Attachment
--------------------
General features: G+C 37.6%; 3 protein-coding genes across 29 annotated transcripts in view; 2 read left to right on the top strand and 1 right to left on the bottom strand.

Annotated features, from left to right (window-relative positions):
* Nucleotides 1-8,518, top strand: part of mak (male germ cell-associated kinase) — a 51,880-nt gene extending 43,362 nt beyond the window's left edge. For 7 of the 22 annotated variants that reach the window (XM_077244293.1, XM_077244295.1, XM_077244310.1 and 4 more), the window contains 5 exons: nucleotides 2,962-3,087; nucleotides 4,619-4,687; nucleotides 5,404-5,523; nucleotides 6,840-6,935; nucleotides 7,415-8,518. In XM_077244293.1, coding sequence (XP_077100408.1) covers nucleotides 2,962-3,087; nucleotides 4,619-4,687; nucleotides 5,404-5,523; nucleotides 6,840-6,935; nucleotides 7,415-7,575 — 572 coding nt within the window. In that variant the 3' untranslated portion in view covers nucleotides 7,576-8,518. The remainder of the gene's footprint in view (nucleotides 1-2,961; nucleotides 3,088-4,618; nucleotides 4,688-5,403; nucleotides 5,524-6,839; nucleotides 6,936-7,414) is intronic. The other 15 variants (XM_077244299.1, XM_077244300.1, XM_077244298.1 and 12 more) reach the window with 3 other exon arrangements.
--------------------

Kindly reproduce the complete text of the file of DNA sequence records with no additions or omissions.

General features: G+C 37.6%; 3 protein-coding genes across 29 annotated transcripts in view; 2 read left to right on the top strand and 1 right to left on the bottom strand.

Annotated features, from left to right (window-relative positions):
* Nucleotides 1-8,518, top strand: part of mak (male germ cell-associated kinase) — a 51,880-nt gene extending 43,362 nt beyond the window's left edge. For 7 of the 22 annotated variants that reach the window (XM_077244293.1, XM_077244295.1, XM_077244310.1 and 4 more), the window contains 5 exons: nucleotides 2,962-3,087; nucleotides 4,619-4,687; nucleotides 5,404-5,523; nucleotides 6,840-6,935; nucleotides 7,415-8,518. In XM_077244293.1, coding sequence (XP_077100408.1) covers nucleotides 2,962-3,087; nucleotides 4,619-4,687; nucleotides 5,404-5,523; nucleotides 6,840-6,935; nucleotides 7,415-7,575 — 572 coding nt within the window. In that variant the 3' untranslated portion in view covers nucleotides 7,576-8,518. The remainder of the gene's footprint in view (nucleotides 1-2,961; nucleotides 3,088-4,618; nucleotides 4,688-5,403; nucleotides 5,524-6,839; nucleotides 6,936-7,414) is intronic. The other 15 variants (XM_077244299.1, XM_077244300.1, XM_077244298.1 and 12 more) reach the window with 3 other exon arrangements.